- Also they learned that he does better with taking a shower night before going to bed as the warm water helps him go to sleep. Try to figure out the best time of day that works for your child.
Here are some other strategies that we have used over the years to help decrease anxiety as well:
- Installing a “rain” shower head
- Installing a handheld shower nozzle to give him a sense of control
- Sometimes we would just take a bath
- Warm up the bathroom ahead of time to make the temperature change less dramatic
- Play music while in the shower or bath for fun and a distraction
- Have fun bath toys in the shower or bath tub
- Mr. Bubbles foam soap for fun in the bath
- Using a schedule and sticking to it. When we figured out a night time routine worked well we have been sticking with it.
- We would sometimes use baby wipes to help clean off at times
- We have heard dry shampoo can be helpful
- When we used a wash cloth or shampooing his hair we tried to use slow deep pressure. Slow deep pressure is more organizing than light touch.
- Finding soap products that they like (some kids prefer scents and some prefer no scents) Allow them to participate in picking out the soaps to give them more independence.
- Use motivators whenever possible. We were constantly trying to figure out what motivated my brother to help make it more fun and turn it into a goal that he wanted to meet!
We hope that these tips and suggestions can be helpful for you and your family to help make bathing a better routine for everyone. As a family we are always working on this skill and taking it day by day and celebrating every little victory. We would love to learn if you have more suggestions that have worked for your family!
Please let these suggestions remind you that you are not alone and together we can grow and learn from each other.
Welcome to Voices of Special Needs Blog Hop — a monthly gathering of posts from special needs bloggers hosted by The Sensory Spectrum and The Jenny Evolution. Click on the links below to read stories from other bloggers about having a special needs kiddo — from Sensory Processing Disorder to ADHD, from Autism to Dyslexia!
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School is OUT! I remember being so so so excited for summer vacation as a child and loving every aspect of summer! I loved going to the pool and spending time more time with my mom! I will cherish these memories for a lifetime!
What are the best ways to create lasting memories that your child will remember for years to come?
Think back to your childhood, what are memories that stand out to you? Sure, I remember some of my favorite vacations with going to amusement parks and the ocean, but ones that stand out to me are going on bike rides around town, playing on the swing set in the back, having a water balloon and silly string fight in the front yard…just to name a few. What stands out to me are FUN and somewhat simple experiences!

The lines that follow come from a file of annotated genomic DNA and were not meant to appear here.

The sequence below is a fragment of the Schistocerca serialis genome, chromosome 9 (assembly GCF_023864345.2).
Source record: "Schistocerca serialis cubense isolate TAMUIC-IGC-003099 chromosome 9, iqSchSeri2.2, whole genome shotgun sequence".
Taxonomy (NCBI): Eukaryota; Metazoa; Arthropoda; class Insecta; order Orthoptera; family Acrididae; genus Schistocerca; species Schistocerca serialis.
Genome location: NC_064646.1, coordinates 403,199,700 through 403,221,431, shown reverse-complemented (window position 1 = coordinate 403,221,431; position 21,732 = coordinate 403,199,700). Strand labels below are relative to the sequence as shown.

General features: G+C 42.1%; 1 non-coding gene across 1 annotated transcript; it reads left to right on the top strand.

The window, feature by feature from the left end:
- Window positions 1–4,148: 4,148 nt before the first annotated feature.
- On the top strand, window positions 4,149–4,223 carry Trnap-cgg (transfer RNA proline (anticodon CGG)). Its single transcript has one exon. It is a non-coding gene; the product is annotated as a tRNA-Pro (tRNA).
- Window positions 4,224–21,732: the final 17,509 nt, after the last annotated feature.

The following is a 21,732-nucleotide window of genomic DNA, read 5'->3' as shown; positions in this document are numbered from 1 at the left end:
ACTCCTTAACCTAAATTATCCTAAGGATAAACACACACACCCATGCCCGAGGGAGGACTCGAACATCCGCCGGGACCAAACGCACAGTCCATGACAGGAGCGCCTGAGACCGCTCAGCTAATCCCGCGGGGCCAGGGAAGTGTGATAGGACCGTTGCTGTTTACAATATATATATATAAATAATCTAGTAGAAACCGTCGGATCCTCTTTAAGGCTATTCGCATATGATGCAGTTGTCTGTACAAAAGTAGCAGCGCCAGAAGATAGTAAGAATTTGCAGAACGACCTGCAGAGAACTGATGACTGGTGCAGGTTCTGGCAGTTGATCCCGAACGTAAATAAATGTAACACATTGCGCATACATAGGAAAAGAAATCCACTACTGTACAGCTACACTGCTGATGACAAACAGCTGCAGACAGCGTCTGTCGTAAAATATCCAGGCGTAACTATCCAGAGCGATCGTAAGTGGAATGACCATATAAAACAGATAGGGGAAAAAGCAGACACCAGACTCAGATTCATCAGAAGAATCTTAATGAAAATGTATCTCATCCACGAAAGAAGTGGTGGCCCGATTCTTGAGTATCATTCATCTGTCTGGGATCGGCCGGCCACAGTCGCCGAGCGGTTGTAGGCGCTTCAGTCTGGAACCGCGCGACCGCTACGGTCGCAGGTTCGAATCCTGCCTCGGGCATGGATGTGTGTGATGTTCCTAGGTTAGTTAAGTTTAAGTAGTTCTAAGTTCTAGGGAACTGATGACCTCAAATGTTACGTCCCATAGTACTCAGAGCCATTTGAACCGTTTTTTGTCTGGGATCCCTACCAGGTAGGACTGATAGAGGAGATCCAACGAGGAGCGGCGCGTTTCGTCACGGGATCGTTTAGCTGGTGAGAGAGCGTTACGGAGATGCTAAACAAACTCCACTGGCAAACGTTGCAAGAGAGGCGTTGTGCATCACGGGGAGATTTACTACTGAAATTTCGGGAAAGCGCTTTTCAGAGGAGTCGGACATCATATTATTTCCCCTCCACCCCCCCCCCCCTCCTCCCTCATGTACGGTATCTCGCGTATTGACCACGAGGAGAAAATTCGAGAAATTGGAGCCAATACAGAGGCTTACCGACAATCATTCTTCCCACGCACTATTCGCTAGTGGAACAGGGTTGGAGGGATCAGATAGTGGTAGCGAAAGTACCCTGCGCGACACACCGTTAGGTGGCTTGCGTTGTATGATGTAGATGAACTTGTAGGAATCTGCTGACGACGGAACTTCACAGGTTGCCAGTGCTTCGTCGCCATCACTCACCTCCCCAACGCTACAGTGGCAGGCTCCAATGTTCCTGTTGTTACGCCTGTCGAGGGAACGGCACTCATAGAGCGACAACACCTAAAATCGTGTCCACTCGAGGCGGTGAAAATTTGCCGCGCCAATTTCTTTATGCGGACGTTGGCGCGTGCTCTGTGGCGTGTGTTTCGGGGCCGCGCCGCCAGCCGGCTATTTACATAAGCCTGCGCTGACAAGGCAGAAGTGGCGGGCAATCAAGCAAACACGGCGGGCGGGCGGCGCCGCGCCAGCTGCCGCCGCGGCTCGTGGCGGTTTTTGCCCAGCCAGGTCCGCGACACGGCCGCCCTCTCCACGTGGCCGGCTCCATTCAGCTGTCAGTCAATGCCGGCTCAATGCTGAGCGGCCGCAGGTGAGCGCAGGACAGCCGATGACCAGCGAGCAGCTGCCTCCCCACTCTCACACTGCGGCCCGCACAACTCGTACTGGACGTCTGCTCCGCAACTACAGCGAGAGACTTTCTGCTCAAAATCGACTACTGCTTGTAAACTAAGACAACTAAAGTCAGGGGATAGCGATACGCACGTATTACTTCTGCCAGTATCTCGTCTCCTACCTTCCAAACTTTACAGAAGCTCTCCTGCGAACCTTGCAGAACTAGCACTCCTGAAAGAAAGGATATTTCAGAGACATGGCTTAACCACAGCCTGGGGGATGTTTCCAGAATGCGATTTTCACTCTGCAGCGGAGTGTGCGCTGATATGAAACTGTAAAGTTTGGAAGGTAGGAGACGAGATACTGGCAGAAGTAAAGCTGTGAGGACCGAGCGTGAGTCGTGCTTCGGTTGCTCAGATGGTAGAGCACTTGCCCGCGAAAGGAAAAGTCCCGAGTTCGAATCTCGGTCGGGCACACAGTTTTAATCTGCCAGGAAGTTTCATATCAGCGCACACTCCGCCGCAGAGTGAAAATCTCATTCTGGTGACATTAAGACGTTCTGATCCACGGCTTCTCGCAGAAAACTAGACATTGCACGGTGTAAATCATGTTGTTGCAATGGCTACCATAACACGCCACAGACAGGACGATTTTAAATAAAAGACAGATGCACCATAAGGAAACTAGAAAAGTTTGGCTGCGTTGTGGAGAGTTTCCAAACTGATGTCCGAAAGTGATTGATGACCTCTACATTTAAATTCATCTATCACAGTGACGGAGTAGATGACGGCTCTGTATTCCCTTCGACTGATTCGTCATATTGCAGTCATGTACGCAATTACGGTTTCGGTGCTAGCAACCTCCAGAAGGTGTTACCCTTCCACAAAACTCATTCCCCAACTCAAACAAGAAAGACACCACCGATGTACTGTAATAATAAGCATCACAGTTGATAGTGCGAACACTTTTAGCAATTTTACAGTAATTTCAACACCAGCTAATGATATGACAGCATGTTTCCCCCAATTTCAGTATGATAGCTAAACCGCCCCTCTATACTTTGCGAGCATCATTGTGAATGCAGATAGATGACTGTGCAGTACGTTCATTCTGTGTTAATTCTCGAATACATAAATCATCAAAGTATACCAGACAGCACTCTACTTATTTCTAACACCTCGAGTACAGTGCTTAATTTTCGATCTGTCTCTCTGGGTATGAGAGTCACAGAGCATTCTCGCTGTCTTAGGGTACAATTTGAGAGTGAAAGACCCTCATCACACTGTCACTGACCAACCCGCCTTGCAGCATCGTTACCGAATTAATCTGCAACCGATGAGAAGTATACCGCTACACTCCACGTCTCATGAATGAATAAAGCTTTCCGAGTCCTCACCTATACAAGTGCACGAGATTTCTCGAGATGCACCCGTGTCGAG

Here are 27 Ideas to help you create your own wonderful memories with your family this summer!
- Spend time OUTSIDE! Connect children to nature at least 1 hour a day where they can learn and explore.
- Go Swimming
- Go Biking together and explore new trails and paths around your city or explore new cities together
- Go fishing together
- Grow a Garden together and teach your children how to care for the plants
- Have an outdoor picnic
- Play in the rain, splash in the puddles, make mud pies
- Search for flowers and bugs outside
- Go on a hike on a nature trail and search for birds
- Set up a butterfly or hummingbird garden to observe throughout the summer
- Catch fire flies at night
- Have a campfire and roast marshmallows
- Camp in the back yard
- Search for things at night with a flashlight (a memory that stands out to me with using a flashlight was searching for night crawlers outside with my dad to go fishing with)
- Teach your children how to listen to different bird sounds and set up a bird feeder to learn the different types of birds in your area
- Blow Bubbles outside
- Write and draw with Sidewalk Chalk in the driveway
- Have a water balloon fight, play with the hose outside and run through the sprinkler, or play on the slip and slide
- Have a silly string fight
- Play kickball outside
- Play basketball
- Play flashlight tag at night
- Start a rock collection and learn about the rocks you find outside
- Help your children learn different responsibilities around the house by creating a chore list and find ways to make the chores fun (such as dancing and singing while sweeping or mopping the floor or create contests while doing a chore
- Ask your kids if there is a new skill they would like to learn such as how to play an instrument, a new sport, or how to cook different meals
- Have your children help you with meal ideas for the week and let them help you in the kitchen
- Make a mess in the kitchen with your kids and have fun while doing it!
- Do Yoga poses every day together either inside or outside
I hope these ideas can help inspire you to make simple, but lasting memories with your kids that will last a lifetime with them!
I also wanted to share with you an amazing resource from And Next Comes L, where Dyan has created an ebook with a list of over 600 Everyday Sensory Play Experiences! Everyday Sensory Play lists 600+ everyday sensory activities designed to give your children the right sensory input that they want and need!
We hope that you have a wonderful fun filled summer with your children and would love to hear about the wonderful memories you are making with your children or past childhood summer memories!